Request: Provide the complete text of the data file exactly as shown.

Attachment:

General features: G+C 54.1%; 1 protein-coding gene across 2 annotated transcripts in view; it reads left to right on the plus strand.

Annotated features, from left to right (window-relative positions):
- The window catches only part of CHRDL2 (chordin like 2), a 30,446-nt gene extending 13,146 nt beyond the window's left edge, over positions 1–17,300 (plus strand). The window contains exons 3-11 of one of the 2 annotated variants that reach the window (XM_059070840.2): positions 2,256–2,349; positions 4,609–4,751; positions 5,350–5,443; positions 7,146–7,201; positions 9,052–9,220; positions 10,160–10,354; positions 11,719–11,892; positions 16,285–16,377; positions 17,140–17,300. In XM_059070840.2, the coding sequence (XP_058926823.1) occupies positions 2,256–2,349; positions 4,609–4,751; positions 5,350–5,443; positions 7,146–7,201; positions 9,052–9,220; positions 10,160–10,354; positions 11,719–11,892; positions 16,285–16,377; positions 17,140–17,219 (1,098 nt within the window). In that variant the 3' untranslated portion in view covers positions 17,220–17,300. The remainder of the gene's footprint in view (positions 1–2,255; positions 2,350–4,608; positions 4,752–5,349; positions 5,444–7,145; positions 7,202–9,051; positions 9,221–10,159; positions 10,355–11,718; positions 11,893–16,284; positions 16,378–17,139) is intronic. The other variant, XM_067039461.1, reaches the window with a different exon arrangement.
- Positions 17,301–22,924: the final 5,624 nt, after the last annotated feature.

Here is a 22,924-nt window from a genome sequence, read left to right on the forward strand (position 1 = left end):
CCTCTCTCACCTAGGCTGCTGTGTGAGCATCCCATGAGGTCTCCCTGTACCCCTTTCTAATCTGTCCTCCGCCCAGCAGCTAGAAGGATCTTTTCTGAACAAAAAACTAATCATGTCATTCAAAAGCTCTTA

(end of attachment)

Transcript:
General features: G+C 54.1%; 1 protein-coding gene across 2 annotated transcripts in view; it reads left to right on the plus strand.

Annotated features, from left to right (window-relative positions):
- The window catches only part of CHRDL2 (chordin like 2), a 30,446-nt gene extending 13,146 nt beyond the window's left edge, over positions 1–17,300 (plus strand). The window contains exons 3-11 of one of the 2 annotated variants that reach the window (XM_059070840.2): positions 2,256–2,349; positions 4,609–4,751; positions 5,350–5,443; positions 7,146–7,201; positions 9,052–9,220; positions 10,160–10,354; positions 11,719–11,892; positions 16,285–16,377; positions 17,140–17,300. In XM_059070840.2, the coding sequence (XP_058926823.1) occupies positions 2,256–2,349; positions 4,609–4,751; positions 5,350–5,443; positions 7,146–7,201; positions 9,052–9,220; positions 10,160–10,354; positions 11,719–11,892; positions 16,285–16,377; positions 17,140–17,219 (1,098 nt within the window). In that variant the 3' untranslated portion in view covers positions 17,220–17,300. The remainder of the gene's footprint in view (positions 1–2,255; positions 2,350–4,608; positions 4,752–5,349; positions 5,444–7,145; positions 7,202–9,051; positions 9,221–10,159; positions 10,355–11,718; positions 11,893–16,284; positions 16,378–17,139) is intronic. The other variant, XM_067039461.1, reaches the window with a different exon arrangement.
- Positions 17,301–22,924: the final 5,624 nt, after the last annotated feature.

Here is a 22,924-nt window from a genome sequence, read left to right on the forward strand (position 1 = left end):
CCTCTCTCACCTAGGCTGCTGTGTGAGCATCCCATGAGGTCTCCCTGTACCCCTTTCTAATCTGTCCTCCGCCCAGCAGCTAGAAGGATCTTTTCTGAACAAAAAACTAATCATGTCATTCAAAAGCTCTTA